PARAMUS, N.J. (CBSNewYork) — The coronavirus pandemic did not stop Americans from paying tribute to the nation’s heroes on Memorial Day.

In New Jersey, Gov. Phil Murphy attended a ceremony at the Brigadier General William C. Doyle Memorial Cemetery in Wrightstown. COVID-19 has been hitting seniors especially hard, including veterans.

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CBS2’s Nick Caloway found out Monday how they were being honored.

The Paramus Veterans Memorial Home was devastated by this virus. Dozens and dozens of residents died.

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Outside the site of one of the biggest coronavirus outbreaks in the country, you’ll hear the lonesome sound of Alex Saldana’s trumpet. Every evening since April 8 the 13-year-old Boy Scout has come to play Taps to honor those lost to virus and bring hope to those still here.

“I wanted to do this so the veterans would know that they are not forgotten, and to show that people care about them, and that there is hope that one day things here will get better for them,” Saldana said.


The state-run veterans home has been ravaged by the virus. At least 79 residents have died of COVID-19. Others died after being transferred to other facilities, and many more were sickened.

“This is somebody’s father, someone’s grandfather, grandmother. It’s important that you understand what they went through in life. For them to die alone, without their family, it’s touching. It’s very hard,” said George Osbourne of the Passaic County Elks Lodge.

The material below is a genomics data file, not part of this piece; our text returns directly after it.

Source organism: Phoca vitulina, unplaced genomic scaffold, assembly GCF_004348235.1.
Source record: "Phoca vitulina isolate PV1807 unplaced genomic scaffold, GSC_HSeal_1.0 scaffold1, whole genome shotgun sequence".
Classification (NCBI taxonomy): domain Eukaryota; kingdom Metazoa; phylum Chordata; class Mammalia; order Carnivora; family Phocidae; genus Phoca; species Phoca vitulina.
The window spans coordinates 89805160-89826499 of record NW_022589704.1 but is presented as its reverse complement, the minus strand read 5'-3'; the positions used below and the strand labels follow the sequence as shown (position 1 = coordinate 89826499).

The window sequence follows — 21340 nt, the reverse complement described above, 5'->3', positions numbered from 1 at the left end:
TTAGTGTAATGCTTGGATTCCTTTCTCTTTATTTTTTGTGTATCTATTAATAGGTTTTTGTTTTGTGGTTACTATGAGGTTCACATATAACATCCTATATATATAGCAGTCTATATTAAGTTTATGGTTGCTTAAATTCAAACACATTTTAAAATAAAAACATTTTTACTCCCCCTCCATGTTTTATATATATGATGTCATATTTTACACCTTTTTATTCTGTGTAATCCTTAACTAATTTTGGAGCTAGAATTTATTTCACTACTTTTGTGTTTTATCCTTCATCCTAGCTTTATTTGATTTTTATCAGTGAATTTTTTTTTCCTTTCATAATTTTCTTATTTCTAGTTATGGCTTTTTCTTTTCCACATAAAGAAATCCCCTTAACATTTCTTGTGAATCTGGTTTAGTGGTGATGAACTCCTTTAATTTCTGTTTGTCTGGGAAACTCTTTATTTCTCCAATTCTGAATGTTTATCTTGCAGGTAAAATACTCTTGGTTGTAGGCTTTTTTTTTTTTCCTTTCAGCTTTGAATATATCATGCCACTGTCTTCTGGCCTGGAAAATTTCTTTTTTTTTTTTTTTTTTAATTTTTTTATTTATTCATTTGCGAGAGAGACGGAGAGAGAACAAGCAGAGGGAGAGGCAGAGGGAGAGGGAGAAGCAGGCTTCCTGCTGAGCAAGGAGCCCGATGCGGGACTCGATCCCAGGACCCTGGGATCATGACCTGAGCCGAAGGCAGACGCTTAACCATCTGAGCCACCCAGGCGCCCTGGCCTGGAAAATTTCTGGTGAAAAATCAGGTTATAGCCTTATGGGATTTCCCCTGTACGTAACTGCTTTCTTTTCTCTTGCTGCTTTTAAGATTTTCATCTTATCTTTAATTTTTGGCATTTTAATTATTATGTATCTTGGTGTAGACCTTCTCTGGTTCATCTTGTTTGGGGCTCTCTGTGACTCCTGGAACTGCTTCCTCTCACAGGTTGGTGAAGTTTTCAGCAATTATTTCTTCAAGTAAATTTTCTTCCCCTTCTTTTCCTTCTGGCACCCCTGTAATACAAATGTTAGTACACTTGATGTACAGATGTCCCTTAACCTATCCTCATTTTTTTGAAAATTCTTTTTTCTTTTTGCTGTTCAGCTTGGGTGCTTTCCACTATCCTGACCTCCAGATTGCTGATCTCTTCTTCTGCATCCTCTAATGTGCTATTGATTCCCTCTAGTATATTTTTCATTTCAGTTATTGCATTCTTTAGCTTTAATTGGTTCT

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This weekend, the Elks planted more than 100 American flags in the grass outside the veterans home, with each one representing a resident who died of the virus.

One of them was Arnold Haber, Rena Haber’s husband of 65 years and Mitchell Haber’s father.

“Each one of those flags have stories to tell, and now they’ll never be able to tell them anymore,” Mitchell Haber said.

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Arnold Haber was stationed in Germany during the Korean War. He lived in the Paramus Veterans Memorial Home for three years and at 91 years old he died of coronavirus.

His family was not allowed to be by his side, a grim reality for so many residents and their families.

“They served this country and they served it well, and for them to go out the way they went out, not on their own terms, it’s heartbreaking. It’s heartbreaking,” Mitchell Haber said.

On Memorial Day, we honor all who served and all who sacrificed while fighting battles overseas before facing one final battle at home.

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After Monday, Saldana will not be playing Taps nightly outside the veterans home, but he said he still plans to come by at least once a week.